Everything a Step Parent Needs to Know about Adopting a Child
In many family dynamics, a stepparent can have a large impact on the lives of the biological children of their spouse. However, step-parents often face unforeseen hurdles when building a relationship with the children from a previous divorce. When things go correctly the step-parent and the children can build a meaningful, loving connection. Some parents wish to take that relationship one step further and adopt their step-children. This process is typically easier and faster than traditional adoption. With that said, there are still some considerations and prerequisites that must be addressed.
Basic Step-Parent Adoption Information
Obtaining consent from the birth parent.
Perhaps the most difficult goal that must be achieved is gaining a written consent from the original birthparent. This can be problematic because it essentially means the parent is willing to waive their rights and responsibilities as a parent. If the ex-spouse does not have a relationship with the children or children, they may be more willing to release their rights. Obviously, if the parent has passed away, or their rights have been previously stripped, their consent will not be necessary.
What can be done if the parent won’t provide consent?
You still have options that you can pursue if the parent will not provide consent allowing you to adopt their children. If the situation calls for it, you can request their rights be terminated based on abandonment, if they are an unfit parent, or if you can prove they are not the biological father based on DNA testing.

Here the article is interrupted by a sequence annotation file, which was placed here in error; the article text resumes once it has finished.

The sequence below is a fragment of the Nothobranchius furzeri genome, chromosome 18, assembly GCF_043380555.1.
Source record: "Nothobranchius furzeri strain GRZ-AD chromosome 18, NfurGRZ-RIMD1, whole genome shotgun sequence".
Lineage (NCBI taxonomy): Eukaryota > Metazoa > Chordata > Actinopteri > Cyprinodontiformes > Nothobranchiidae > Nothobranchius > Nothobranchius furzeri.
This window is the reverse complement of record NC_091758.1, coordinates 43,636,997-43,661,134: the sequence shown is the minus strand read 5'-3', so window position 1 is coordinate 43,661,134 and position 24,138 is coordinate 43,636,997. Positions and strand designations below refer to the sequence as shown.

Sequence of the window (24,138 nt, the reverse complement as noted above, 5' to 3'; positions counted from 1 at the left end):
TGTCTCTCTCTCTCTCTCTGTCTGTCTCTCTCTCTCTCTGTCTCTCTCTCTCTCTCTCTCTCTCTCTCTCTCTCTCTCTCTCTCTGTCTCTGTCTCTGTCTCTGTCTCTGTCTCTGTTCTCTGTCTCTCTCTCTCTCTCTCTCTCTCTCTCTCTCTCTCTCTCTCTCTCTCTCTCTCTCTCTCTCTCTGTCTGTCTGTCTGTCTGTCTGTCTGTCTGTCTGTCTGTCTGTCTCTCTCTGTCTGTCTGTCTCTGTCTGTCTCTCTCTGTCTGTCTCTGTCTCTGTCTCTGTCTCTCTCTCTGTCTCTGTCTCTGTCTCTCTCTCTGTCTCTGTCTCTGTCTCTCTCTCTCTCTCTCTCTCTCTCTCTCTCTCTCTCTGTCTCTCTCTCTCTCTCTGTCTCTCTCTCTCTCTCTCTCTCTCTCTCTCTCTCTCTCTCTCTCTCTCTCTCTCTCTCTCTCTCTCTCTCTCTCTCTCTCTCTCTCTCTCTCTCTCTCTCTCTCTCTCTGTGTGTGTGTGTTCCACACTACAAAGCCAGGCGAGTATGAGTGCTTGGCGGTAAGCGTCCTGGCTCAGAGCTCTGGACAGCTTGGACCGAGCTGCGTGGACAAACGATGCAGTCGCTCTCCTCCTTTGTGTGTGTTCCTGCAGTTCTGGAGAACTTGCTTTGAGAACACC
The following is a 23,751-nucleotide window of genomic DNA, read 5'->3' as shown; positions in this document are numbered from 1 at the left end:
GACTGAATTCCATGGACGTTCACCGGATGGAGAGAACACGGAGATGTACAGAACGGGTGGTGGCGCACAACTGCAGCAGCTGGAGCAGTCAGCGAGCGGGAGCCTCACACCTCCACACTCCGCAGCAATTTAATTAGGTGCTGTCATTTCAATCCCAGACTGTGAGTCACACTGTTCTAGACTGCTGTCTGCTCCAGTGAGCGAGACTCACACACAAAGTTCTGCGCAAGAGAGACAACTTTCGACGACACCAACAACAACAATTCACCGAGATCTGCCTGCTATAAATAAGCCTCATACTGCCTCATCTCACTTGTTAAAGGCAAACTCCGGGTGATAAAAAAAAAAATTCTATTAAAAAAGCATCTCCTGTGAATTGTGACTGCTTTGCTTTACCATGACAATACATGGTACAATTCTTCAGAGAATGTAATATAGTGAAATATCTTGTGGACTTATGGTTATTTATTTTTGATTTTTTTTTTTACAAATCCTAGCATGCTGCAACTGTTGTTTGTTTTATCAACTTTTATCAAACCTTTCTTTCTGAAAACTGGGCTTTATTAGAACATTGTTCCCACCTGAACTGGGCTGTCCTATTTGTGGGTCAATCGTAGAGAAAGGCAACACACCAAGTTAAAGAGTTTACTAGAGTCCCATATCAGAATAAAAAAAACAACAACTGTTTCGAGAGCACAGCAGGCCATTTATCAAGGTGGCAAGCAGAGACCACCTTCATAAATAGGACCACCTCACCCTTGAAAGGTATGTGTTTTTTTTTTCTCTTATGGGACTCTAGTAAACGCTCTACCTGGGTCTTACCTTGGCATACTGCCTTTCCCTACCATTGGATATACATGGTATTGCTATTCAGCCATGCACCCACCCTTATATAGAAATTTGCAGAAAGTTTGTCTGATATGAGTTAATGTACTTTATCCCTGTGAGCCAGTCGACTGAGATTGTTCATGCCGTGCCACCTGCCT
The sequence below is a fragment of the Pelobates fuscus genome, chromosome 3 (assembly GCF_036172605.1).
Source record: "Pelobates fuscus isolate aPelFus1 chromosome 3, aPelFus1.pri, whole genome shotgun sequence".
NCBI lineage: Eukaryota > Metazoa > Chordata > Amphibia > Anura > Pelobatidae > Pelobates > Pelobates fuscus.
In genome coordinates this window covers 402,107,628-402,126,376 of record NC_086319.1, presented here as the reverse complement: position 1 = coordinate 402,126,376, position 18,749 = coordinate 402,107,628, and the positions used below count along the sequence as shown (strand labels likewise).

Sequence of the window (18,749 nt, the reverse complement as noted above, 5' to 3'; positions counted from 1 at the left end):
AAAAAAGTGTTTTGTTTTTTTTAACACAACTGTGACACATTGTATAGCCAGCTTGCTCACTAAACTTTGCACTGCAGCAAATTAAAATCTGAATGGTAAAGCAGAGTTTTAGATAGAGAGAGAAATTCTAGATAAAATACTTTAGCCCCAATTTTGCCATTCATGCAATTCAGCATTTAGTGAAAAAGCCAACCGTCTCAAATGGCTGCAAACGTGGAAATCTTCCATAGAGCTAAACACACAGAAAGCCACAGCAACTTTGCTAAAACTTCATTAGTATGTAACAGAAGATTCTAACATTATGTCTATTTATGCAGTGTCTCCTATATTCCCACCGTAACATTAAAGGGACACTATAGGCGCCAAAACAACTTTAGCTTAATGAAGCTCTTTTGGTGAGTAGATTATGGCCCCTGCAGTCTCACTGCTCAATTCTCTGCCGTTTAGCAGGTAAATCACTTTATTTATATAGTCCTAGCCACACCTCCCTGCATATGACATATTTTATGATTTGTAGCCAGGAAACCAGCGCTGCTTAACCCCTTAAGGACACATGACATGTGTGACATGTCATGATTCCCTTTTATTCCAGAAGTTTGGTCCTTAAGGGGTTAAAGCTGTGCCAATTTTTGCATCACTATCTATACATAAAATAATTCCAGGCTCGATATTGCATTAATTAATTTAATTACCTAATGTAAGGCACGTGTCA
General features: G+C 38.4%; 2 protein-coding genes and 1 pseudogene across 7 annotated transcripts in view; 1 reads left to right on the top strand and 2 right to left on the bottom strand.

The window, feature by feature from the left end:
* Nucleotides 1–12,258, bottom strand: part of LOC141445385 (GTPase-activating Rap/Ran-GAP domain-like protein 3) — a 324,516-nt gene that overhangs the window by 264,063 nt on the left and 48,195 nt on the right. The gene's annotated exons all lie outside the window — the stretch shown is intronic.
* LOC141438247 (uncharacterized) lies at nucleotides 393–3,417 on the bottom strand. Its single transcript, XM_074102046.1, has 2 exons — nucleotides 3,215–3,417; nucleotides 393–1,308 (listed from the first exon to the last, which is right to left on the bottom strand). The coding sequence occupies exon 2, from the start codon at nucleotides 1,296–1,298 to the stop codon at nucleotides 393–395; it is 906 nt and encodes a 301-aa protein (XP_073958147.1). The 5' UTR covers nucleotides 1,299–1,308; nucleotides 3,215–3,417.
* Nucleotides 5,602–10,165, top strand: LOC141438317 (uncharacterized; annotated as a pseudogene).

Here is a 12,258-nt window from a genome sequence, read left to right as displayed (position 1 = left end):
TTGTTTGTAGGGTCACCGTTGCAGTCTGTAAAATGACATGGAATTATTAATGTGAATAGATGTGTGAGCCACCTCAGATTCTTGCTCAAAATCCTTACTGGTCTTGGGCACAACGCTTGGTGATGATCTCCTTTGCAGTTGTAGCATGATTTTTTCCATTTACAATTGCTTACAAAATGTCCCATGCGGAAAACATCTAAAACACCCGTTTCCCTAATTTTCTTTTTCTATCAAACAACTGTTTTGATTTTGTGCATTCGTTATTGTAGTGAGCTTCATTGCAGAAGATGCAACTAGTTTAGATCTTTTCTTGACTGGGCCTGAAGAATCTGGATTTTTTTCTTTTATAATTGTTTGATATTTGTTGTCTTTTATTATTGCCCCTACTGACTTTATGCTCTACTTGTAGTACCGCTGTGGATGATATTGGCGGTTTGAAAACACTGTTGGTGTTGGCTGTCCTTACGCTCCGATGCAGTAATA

Abandonment: There are a couple of factors that can help show the parent has legally abandoned their child. For example, if the parent has failed to make child support payments for an extended amount of time. Additionally, if the parent has not communicated or seen their child for over a year.
Unfit Parent: If there is enough cause to show that the ex-spouse is unfit, most states will conduct a fitness hearing. During this hearing, the parent will be evaluated on their ability and wiliness to be an adequate parent. If the parent is neglectful, addicted to drugs or alcohol, incarcerated, or fails to maintain a relationship with the child, their rights may perhaps be revoked.
Seeking legal representation
If you are or a partner is looking to adopt a child, it is important to speak with an attorney. Burton Law Firm happily represents individuals throughout all of Utah. Contact our office today to learn more about how we can assist your step-parent adoption case.
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